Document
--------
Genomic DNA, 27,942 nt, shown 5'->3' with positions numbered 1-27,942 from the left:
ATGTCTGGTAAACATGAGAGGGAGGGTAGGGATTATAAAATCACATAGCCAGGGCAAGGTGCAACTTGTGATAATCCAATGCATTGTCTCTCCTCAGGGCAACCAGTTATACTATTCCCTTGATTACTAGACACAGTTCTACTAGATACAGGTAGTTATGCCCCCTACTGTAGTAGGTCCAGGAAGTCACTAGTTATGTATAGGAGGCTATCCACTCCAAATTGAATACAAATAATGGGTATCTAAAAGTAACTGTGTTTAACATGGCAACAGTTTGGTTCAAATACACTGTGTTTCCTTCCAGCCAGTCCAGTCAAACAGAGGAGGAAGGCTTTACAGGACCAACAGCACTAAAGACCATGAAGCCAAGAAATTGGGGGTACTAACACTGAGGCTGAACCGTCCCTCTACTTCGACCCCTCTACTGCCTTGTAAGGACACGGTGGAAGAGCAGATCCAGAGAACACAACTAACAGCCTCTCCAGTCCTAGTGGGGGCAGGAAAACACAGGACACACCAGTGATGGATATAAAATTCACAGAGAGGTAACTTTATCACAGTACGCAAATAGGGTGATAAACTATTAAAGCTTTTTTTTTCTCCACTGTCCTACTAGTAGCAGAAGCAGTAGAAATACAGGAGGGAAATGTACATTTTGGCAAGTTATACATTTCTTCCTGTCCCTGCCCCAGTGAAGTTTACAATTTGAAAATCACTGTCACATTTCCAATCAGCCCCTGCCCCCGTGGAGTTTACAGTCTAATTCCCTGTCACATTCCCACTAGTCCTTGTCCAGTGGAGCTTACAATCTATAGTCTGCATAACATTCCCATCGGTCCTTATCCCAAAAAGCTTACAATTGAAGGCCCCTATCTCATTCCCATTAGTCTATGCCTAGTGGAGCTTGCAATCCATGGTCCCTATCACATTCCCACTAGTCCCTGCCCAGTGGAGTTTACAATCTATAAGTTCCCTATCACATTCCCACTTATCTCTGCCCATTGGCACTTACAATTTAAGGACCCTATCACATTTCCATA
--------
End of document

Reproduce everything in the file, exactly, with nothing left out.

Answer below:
Genomic DNA, 27,942 nt, shown 5'->3' with positions numbered 1-27,942 from the left:
ATGTCTGGTAAACATGAGAGGGAGGGTAGGGATTATAAAATCACATAGCCAGGGCAAGGTGCAACTTGTGATAATCCAATGCATTGTCTCTCCTCAGGGCAACCAGTTATACTATTCCCTTGATTACTAGACACAGTTCTACTAGATACAGGTAGTTATGCCCCCTACTGTAGTAGGTCCAGGAAGTCACTAGTTATGTATAGGAGGCTATCCACTCCAAATTGAATACAAATAATGGGTATCTAAAAGTAACTGTGTTTAACATGGCAACAGTTTGGTTCAAATACACTGTGTTTCCTTCCAGCCAGTCCAGTCAAACAGAGGAGGAAGGCTTTACAGGACCAACAGCACTAAAGACCATGAAGCCAAGAAATTGGGGGTACTAACACTGAGGCTGAACCGTCCCTCTACTTCGACCCCTCTACTGCCTTGTAAGGACACGGTGGAAGAGCAGATCCAGAGAACACAACTAACAGCCTCTCCAGTCCTAGTGGGGGCAGGAAAACACAGGACACACCAGTGATGGATATAAAATTCACAGAGAGGTAACTTTATCACAGTACGCAAATAGGGTGATAAACTATTAAAGCTTTTTTTTTCTCCACTGTCCTACTAGTAGCAGAAGCAGTAGAAATACAGGAGGGAAATGTACATTTTGGCAAGTTATACATTTCTTCCTGTCCCTGCCCCAGTGAAGTTTACAATTTGAAAATCACTGTCACATTTCCAATCAGCCCCTGCCCCCGTGGAGTTTACAGTCTAATTCCCTGTCACATTCCCACTAGTCCTTGTCCAGTGGAGCTTACAATCTATAGTCTGCATAACATTCCCATCGGTCCTTATCCCAAAAAGCTTACAATTGAAGGCCCCTATCTCATTCCCATTAGTCTATGCCTAGTGGAGCTTGCAATCCATGGTCCCTATCACATTCCCACTAGTCCCTGCCCAGTGGAGTTTACAATCTATAAGTTCCCTATCACATTCCCACTTATCTCTGCCCATTGGCACTTACAATTTAAGGACCCTATCACATTTCCATA